Currently, most patients with a sarcoma in an extremity are treated with a limb salvage surgery. The surgeon must determine, with the highest precision, where the bone and soft tissue should be cut to preserve as much unaffected tissue without invading tumor margins. Many times the surgeon finds, after studying the resected specimen, that margins were too wide, jeopardizing durability of the reconstruction. Other times, inaccuracy of planning or execution of the tumor resection shows violation of tumor margins, worsening patients’ life prognoses. Most preoperative plans are made using biplanes images of the lesion obtained with computed tomography or magnetic resonance imaging (MRI) studies.
In addition, intraoperatively the surgeon must rely on images hanging in the operation room, visually incorporate them, and manually perform what he or she considers appropriate margins according to a cerebral elaborated execution. This mental integration of preoperative 2-dimensional image information into a 3-dimensional intraoperative surgical situation may lead to an inaccurate execution. Many surgeons would call this experience, but it is based in a painful learning curve for patients and surgeons. Even the most experienced oncologic surgeons could find themselves in an unexpected situation when evaluating the resected specimen. This is particularly true in tumors growing in the pelvis, spine, groin, shoulder, popliteal fossae, or any other place in which the surgeon must resect as minimal an amount of tissues possible and preserve safe tumor margins. However, recent advances in computerized techniques applied to orthopedic oncology surgery may significantly influence our accuracy and predictability in tumor resections.
Computed tomography and MRI studies may be fused to determine bony cortex and intraosseous and extraosseous soft tissue tumor extension. These studies are merged to visualize the tumor and perform a virtual osteotomy, taking into account a 3-dimensional situation. The surgeon may preoperatively elaborate different resection alternatives with extreme precision. In addition, and of even more relevance, the selected cuts are viewed in a monitor in the operating room, creating a correspondence between the 3-dimensional images and real bone. Through appropriate navigation devices, a navigated pointer, an infrared camera, and tracker devices used on the patient, the surgeon is able to reproduce preoperative planned osteotomies with direct vision of the monitor with extreme accuracy in a 3-dimensional position. This is obtained by running the tracker through well-defined anatomic landmarks, shown on a monitor, which matches the real anatomy with the virtual images. No deformed or unreliable anatomic references, due to tumor growth, are needed. The previously programmed surgery is performed with high precision, without the need for the potentially inaccurate sensitive motor skills of the surgeon. Accuracy of this procedure has been recently measured in a clinical series of tumor patients to be approximately ±3 mm.1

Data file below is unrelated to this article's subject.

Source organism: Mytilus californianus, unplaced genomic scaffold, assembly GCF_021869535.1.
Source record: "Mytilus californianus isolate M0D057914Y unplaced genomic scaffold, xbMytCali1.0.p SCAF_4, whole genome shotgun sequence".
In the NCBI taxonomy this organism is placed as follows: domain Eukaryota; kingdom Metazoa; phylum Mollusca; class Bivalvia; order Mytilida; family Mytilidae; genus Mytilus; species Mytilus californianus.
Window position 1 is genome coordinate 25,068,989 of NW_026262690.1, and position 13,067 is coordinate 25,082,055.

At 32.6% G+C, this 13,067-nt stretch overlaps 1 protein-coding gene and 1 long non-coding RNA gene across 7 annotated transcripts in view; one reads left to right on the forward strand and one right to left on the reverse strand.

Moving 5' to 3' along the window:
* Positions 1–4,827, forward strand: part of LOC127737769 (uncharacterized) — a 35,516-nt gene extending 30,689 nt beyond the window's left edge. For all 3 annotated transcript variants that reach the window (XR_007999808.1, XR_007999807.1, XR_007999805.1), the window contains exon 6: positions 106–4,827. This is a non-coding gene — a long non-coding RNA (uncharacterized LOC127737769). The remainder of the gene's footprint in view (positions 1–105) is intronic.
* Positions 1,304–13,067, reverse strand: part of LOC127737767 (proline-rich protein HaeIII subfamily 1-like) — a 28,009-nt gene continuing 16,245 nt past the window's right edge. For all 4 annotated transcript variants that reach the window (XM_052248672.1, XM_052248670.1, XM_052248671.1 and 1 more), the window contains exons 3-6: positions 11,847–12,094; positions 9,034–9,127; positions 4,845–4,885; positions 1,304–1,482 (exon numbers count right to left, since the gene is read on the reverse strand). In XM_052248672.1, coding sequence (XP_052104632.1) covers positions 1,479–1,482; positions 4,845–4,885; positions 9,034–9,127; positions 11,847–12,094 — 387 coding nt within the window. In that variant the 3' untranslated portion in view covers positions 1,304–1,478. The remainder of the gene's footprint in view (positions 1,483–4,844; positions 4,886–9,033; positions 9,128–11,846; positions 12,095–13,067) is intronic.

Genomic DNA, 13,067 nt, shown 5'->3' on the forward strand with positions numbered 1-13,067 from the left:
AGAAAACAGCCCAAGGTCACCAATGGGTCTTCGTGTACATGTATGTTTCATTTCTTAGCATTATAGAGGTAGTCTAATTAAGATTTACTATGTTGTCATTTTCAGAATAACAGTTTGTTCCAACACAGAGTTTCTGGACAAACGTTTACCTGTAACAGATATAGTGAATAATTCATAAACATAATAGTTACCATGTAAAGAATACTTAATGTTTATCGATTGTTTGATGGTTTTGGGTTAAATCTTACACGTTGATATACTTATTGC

Extensive masses growing in complex anatomical areas, such as pelvic–sacral–spine tumors, in which excessive resections may originate a significant neurovascular dysfunction, have a stronger indication for navigation technologies. Even small, aggressive tumors, located purely intramedular in a long bone, make it difficult for the surgeon to determine the exact position of osteotomies intraoperatively using previous images.
The use of accurate 3-dimensional preoperative planning and resection in orthopedic oncology with computer-assisted surgery will not diminish the need for an orthopedic oncologic surgeon to treat these patients. Preoperative virtual surgical planning, particularly the selection of osteotomy sites and the surgical procedure, is still performed by surgeons experienced with this disease.
Will these techniques be routinely applied when treating musculoskeletal tumors? Most likely yes. Currently, most surgeons must anxiously evaluate the postoperative radiographs or wait for the pathologist to verify whether oncologic margins were appropriate, but only after the resection is already performed. With current and improved computerized surgical techniques in the future, this stressful situation for the surgeon and life-threatening situation for the patient will certainly improve.
Questions arise related to clinical applications of these techniques. Equipment is costly, but is it cost effective? The surgeon and the surgical team must have training in computerized techniques that requires additional time and expenses. Surgical time, when first using this technique, may be prolonged. Some experienced surgeons may not consider these techniques necessary. Interestingly, similar arguments were raised when arthroscopy was first introduced in orthopedic surgery.
Computer-assisted orthopedic oncologic surgery means increased accuracy and precision. This is a basic need for a patient who requires a tumor resection and for the treating surgeon to perform a confident and reliable operation.
- Wong KC, Kumta SM, Antonio GE, Tse LF. Image fusion for computer-assisted bone tumor surgery [published online ahead of print July 22, 2008]. Clin Orthop Relat Res. 2008; 466(10):2533–2541. doi:10.1007/s11999-008-0374-5 [CrossRef]